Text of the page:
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How Sidney Blumenthal Tried And Failed To Pull Hillary Clinton To The Left On Foreign Policy

It's not clear that it had much effect, but the longtime Clinton confidant often emailed secretary pieces, speeches, and analysis to the left of her positions — especially on Israel.

Posted on September 1, 2015, at 4:43 p.m. ET

Chip Somodevilla / Getty Images

The latest release of emails from Hillary Clinton's personal email account show that longtime confidant Sidney Blumenthal regularly attempted to push the then-Secretary of State to the left on foreign policy.

Clinton didn't always respond to Blumenthal, who not only often sent work by his son Max Blumenthal, a vociferous critic of Israel, but also speeches, analysis, and pieces by others, and himself espoused views to the left of Clinton's public positions on Israel and encouraged her to do the same.

In a memo on March 21, 2010, Blumenthal encouraged Clinton to criticize the American Israel Public Affairs Committee (AIPAC) during her speech at its annual conference and praise the liberal group J Street. In the email, Blumenthal said that Israeli Prime Minister Benjamin Netanyahu is "stage managing" Jewish communal organizations and that AIPAC has become an "organ" of Likud.

"Perhaps most controversial, I would argue something you should do is that, while praising AIPAC, remind it in as subtle but also direct a way as you can that it does not have a monopoly over American Jewish opinion," Blumenthal wrote. "Bibi is stage managing U.S. Jewish organizations (and neocons, and the religious right, and whomever else he can muster) against the administration. AIPAC itself has become an organ of the Israeli right, specifically Likud. By acknowledging J Street you give them legitimacy, credibility and create room within the American Jewish community for debate supportive of the administration's pursuit of the peace process. Just by mentioning J Street in passing, AIPAC becomes a point on the spectrum, not the controller of the spectrum."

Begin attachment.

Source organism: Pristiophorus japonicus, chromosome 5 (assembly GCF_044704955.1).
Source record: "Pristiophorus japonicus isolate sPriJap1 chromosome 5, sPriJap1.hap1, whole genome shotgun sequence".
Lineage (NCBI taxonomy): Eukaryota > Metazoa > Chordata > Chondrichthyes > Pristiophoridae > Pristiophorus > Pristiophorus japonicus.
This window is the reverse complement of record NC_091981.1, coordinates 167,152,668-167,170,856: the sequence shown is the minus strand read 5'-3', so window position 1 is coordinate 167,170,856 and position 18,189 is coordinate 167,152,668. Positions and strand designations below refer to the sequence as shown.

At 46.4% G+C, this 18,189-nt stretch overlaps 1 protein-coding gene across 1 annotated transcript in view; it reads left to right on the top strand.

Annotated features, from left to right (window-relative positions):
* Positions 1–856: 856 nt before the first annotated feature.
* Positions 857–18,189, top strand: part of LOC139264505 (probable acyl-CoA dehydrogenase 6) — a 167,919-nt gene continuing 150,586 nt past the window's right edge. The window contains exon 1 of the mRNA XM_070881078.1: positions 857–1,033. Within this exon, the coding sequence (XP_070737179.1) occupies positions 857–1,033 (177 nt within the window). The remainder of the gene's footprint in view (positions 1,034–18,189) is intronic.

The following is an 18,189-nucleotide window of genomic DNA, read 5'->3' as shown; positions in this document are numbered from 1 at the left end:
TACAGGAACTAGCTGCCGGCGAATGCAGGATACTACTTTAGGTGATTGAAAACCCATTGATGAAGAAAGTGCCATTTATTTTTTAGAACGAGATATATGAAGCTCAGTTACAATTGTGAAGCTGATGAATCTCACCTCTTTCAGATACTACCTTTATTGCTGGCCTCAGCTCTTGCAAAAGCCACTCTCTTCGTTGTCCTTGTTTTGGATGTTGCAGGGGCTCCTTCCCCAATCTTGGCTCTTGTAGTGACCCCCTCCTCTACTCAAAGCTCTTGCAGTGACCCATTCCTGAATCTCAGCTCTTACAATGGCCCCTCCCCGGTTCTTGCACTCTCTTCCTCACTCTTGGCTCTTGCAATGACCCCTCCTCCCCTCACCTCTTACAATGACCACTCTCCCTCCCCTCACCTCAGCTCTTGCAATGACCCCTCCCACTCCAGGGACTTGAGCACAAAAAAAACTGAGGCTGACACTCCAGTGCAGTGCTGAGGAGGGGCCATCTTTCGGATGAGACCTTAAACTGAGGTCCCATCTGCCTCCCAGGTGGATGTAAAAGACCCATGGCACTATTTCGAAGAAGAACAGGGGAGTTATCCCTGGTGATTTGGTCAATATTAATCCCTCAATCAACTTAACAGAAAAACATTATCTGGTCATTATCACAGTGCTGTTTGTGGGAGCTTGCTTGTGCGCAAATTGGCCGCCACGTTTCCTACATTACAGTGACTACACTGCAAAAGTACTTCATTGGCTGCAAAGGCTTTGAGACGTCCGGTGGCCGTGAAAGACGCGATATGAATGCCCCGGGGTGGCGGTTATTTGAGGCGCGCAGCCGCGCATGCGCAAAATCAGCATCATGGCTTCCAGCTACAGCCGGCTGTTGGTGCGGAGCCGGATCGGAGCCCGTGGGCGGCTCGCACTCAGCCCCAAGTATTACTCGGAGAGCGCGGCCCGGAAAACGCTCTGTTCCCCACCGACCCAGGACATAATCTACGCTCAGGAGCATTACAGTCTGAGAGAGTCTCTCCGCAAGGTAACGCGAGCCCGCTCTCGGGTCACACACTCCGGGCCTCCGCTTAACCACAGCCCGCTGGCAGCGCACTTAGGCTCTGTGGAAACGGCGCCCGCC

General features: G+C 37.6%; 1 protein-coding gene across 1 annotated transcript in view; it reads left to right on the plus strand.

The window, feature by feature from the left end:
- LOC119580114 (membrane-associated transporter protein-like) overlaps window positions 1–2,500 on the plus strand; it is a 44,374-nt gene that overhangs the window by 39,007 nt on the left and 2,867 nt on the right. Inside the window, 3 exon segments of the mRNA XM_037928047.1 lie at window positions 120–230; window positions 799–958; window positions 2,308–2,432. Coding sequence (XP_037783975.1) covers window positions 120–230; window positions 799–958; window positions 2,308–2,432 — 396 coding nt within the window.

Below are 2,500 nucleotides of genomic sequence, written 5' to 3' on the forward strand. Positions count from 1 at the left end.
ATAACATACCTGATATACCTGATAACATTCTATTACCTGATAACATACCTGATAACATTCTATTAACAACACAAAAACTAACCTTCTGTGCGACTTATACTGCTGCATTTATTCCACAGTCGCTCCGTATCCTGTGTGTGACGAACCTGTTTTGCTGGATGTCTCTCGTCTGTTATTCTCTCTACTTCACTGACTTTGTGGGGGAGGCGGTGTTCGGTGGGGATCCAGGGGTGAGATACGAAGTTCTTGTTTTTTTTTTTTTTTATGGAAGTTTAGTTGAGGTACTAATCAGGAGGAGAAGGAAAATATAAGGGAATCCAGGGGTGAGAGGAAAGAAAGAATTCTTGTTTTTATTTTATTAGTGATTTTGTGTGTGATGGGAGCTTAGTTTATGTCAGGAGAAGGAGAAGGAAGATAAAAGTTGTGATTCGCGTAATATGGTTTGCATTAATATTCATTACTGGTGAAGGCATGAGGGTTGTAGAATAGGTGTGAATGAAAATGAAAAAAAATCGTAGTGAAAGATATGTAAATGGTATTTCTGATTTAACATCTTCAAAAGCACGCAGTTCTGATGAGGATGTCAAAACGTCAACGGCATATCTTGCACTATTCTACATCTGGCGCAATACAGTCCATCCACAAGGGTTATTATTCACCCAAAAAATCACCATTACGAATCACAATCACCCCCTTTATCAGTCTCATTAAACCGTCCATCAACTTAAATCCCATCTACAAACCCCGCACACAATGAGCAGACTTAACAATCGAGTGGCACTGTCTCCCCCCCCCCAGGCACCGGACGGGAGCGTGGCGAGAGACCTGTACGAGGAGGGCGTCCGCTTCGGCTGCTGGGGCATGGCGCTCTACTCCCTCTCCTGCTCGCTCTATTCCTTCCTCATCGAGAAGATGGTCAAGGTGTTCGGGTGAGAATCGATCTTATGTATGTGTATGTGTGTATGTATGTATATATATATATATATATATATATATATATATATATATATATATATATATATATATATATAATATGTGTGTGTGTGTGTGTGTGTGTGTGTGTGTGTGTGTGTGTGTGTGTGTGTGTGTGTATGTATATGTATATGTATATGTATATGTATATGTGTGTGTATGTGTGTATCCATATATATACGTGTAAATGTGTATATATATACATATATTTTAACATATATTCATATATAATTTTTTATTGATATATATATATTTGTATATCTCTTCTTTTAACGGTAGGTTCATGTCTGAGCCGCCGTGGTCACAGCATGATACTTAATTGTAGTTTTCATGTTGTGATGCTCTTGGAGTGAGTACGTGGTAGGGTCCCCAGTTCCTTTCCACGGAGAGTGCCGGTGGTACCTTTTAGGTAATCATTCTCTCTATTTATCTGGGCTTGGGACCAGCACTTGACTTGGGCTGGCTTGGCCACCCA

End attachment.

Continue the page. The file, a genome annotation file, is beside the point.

Blumenthal then suggested a watered-down version of the point about J Street to include in Clinton's speech itself: "Only through the marketplace of ideas will sound policies to help resolve complicated and seemingly intransigent problems be developed. This administration values everybody's views. They are important. You are important. We welcome views across the spectrum, from AIPAC to J Street. All these views are legitimate and must be heard and considered."

Clinton did not use Blumenthal's suggested language in her remarks to AIPAC.

Earlier that same day, Blumenthal had sent Clinton an analysis by the left-wing Israeli writer and activist Uri Avnery about David Petraeus' 2010 testimony before the Senate Armed Services Committee that named the Israeli-Palestinian conflict as one of the root causes of instability in the Middle East. In the piece, Avnery writes that American Jews "are ready to do anything — just anything — for the government of Israel" but that in order to avoid being accused of putting Israel's security ahead of that of the United States, "it is important for them to repeat endlessly the mantra that the interests of Israel and the U.S. are identical."